Tuesday, February 2, 2010

another week that was in the heartland

I took my 5 month old ridgeback Sinha Bahu to Minneriya on the 26th morning. I stood in line before 7am when the polling opened to cast my vote in Godagama at the local school close to the farm. I had everything packed and ready to leave so I was in Minneriya by noon, about 220km away, and as I drove into my property one of my neighbors stopped me to give the latest news, saying that SF, the common opposition candidate, was not on the electoral list and that he was only eligible to vote in the US!!! Such is the reach of the state news services.

My first problem in Minneriya was to deal with the fact with that the water due me for my paddy fields was being siphoned off by the those farmers ahead of me, leaving me no water, while I ironically passed an overflowing Minneriya tank which has enough stock to give me all the water I want. Such is the reality of farming in these parts.

I spent the next morning, a public holiday, digesting the presidential election results while busy working milling the various types of paddy from my harvested stock which I store on the property (see the related Perceptions blog). Remember that Minneriya gave the President the highest percentage of the vote in the whole Island. As far as my neighbors were concerned they were not surprised as it was still a thank you for winning the war (see the Serendipity blog for comment on one aspect of why the President got such a high percentage). While the day after the election was a public holiday, my neighbors were doing what they do every day. Most days in the lives of farmers here are holidays, only working when they feel it is absolutely necessary.

Sinha Bahu had his first dip in water at the river in front of my cabin. Within minutes he had learned to swim as he could not resist the water. He had the best time of his life so far as he was not on a leash and allowed to roam around the property. I then took him to the adjoining property to review the progress of the paddy, and see if a further spread of state-subsidized fertilizer was necessary [the fertilizer either comes from the United Arab Emirates or the CIS]. I took some great photos of Sinha Bahu on the sand by the river in that property and one moment it was there and the next it was gone. Well that was what happened to my digital camera. I don't know if Sinha Bahu took it and hid it or if it just got misplaced, but I have absolutely no idea what happened. So there goes the photos of a dog in the paddy fields, a puppy really having a fun running between the rice paddies like they were places to play hide and seek.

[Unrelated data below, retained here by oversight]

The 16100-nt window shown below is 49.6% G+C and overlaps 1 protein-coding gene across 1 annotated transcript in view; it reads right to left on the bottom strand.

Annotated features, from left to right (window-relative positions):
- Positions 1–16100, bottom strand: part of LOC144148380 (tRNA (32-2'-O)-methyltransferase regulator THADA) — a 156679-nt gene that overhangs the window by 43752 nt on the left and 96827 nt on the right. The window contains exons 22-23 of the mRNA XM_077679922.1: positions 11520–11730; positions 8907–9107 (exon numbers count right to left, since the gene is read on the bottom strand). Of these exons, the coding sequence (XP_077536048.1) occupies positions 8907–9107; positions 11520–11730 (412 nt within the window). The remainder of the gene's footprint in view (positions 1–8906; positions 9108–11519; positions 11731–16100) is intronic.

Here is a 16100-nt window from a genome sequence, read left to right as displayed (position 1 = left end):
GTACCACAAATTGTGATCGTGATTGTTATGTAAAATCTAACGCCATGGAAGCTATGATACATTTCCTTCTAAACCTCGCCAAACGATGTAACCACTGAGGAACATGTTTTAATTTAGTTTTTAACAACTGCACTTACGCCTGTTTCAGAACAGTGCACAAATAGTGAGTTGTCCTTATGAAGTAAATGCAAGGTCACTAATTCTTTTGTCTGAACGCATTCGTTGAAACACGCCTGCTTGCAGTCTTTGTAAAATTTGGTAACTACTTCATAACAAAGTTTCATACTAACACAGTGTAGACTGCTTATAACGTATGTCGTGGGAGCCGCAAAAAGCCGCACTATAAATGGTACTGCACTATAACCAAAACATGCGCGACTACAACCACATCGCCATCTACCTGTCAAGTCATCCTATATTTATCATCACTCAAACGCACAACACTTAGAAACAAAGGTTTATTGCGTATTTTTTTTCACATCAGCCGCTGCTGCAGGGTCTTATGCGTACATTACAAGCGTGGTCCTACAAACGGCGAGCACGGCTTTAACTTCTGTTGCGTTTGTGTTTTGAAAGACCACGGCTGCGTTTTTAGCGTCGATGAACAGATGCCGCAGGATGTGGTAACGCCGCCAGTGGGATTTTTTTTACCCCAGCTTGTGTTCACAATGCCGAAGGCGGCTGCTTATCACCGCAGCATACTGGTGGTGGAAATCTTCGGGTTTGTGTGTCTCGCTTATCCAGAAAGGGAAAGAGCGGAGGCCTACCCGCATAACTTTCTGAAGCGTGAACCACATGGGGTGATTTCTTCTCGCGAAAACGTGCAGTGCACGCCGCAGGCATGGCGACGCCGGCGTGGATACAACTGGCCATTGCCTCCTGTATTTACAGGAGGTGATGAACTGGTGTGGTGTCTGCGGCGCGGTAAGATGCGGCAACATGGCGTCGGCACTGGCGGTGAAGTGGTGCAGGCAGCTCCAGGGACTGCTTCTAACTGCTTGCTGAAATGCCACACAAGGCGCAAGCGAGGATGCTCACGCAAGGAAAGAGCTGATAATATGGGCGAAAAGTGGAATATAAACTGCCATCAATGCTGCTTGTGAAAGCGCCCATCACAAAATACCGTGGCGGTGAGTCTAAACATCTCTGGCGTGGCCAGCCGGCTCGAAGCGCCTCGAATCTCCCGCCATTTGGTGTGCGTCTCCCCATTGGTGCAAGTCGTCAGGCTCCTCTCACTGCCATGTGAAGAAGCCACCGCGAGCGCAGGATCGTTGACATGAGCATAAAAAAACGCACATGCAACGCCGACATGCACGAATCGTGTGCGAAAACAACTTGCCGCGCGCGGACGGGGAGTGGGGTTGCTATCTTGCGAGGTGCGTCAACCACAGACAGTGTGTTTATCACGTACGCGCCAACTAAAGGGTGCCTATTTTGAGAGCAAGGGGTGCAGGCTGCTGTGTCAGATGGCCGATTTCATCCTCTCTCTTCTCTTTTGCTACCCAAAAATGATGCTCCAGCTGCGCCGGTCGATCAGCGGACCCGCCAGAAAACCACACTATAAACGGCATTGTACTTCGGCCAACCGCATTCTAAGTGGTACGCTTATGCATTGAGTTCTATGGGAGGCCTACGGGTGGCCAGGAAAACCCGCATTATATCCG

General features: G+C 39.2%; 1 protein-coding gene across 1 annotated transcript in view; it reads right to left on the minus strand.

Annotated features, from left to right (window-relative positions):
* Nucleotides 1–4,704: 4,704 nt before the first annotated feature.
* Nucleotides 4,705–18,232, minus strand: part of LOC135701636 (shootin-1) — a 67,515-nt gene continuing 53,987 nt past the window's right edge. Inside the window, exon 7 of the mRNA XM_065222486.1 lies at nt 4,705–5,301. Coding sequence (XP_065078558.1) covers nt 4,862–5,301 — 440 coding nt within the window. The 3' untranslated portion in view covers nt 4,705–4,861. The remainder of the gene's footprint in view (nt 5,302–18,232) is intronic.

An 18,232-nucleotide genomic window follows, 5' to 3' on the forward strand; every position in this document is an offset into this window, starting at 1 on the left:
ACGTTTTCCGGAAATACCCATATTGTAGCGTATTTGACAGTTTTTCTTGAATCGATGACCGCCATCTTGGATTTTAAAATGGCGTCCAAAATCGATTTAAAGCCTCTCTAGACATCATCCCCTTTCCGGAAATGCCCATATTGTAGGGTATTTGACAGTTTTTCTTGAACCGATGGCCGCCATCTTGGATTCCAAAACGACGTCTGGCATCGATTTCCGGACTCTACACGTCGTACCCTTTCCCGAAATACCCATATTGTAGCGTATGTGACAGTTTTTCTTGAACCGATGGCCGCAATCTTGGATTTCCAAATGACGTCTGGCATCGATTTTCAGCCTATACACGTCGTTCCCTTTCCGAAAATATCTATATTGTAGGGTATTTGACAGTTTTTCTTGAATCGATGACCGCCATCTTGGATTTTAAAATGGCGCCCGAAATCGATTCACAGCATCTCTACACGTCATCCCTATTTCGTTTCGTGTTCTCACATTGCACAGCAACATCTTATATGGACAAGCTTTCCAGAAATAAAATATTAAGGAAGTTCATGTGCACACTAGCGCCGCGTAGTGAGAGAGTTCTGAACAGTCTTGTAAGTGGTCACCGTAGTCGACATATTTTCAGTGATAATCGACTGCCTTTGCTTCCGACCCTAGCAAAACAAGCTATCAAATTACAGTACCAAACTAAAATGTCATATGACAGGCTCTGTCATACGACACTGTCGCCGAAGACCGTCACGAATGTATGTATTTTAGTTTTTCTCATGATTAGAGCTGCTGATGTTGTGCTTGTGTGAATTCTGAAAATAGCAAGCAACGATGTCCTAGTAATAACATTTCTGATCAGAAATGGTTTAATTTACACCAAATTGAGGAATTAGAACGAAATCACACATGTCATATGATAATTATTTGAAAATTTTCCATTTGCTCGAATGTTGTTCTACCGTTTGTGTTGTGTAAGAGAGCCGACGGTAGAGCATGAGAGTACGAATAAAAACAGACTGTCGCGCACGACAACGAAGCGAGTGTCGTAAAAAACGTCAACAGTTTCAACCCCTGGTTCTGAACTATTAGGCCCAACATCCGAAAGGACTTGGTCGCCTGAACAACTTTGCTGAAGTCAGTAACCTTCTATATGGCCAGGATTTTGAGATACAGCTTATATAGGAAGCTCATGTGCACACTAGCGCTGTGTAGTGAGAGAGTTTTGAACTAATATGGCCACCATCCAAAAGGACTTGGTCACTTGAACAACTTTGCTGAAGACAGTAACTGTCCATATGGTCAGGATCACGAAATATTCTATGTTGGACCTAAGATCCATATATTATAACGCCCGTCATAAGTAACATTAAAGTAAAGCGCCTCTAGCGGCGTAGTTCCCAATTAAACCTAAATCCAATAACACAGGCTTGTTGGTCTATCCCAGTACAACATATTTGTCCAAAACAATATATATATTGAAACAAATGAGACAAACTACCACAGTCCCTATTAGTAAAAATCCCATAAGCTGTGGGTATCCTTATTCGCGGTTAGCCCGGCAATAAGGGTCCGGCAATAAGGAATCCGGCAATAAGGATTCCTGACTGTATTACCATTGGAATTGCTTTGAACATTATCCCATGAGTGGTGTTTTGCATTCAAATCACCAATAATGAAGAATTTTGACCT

So it is now a quest for a new camera to update the reader with photos to accompany the story and all future stories.

5 comments:

Magerata said...

Looks like I found a true blog about magerata. I have been reading a lot of your posts and more I read more I want!
Thank you and hope you find your camera!

Sigma said...

Enjoyed reading this - love the dog capers!

Anonymous said...

Rajaratarala, can you comment on the below article which states the US Government is getting involved in helping cucumber farmers? Would you consider growing cucumbers to fall under this scheme? What are your thoughts on the future success and usefulness of this program, which the current USAID director said was very successful as a pilot project????

Sri Lanka Hayleys to increase exports to food chains
Feb 03, 2010 (LBO) –Sri Lanka’s Hayleys conglomerate is building a factory in the former war zone in the east to increase exports of pickled gherkins to food companies such as McDonald’s and Burger King.

Sunfrost, the Hayleys subsidiary that is building the plant, expects to be working with 2,500 farmers by 2012, the US Agency for International Development, which is involved in the project, said in a statement.
“Sri Lanka expects strong economic growth in the coming years, fuelled by peace in the north and east and increased agricultural production,” said Rizvi Zaheed, director of Hayleys.

The island’s 30-year ethnic conflict ended last May, prompting companies to expand to the former war zones in the north and east.

“Raising the incomes of farmers and creating new economic opportunities in the east is important to help conflict-affected communities rebuild and reintegrate into the national economy,” said Rebecca Cohn, USAID Mission Director.

USAID and Hayleys partnered on a small pilot project in 2008 that focused on increased production of cucumbers used for gherkin pickles.

“Because of its success, we have expanded it to 1,000 farmers,” Cohn said.

The project between Hayleys and USAID aims to increase the quantity and improve the quality of cucumbers grown to produce gherkin pickles and seed production for paddy.

Anonymous said...

won't that USAID project actually be detrimental to global food security because it is using otherwise useful paddy lands which can be used to cultivate an essential food staple to cultivate a useless cash crop as cucumbers?

Rajaratarala said...

many of my neighbors have grown gherkins under this buyback scheme with mixed results. The real issue is the high level of pesticide and fertilizer inputs that appear (only local farmer heresay) to leach the soil of nutrients and cause some long term damage to the land, and to adjoining crops of other farmers. I would really like an expert with knowledge of this allegation to come clean with the real facts. The gherkin has to conform to a standard size to fit in the bottle, so there is a lot of labor input also. I am sure there are better crops, but the lure of guaranteed buy back and price is what drives these farmers here just as it does with tobacco.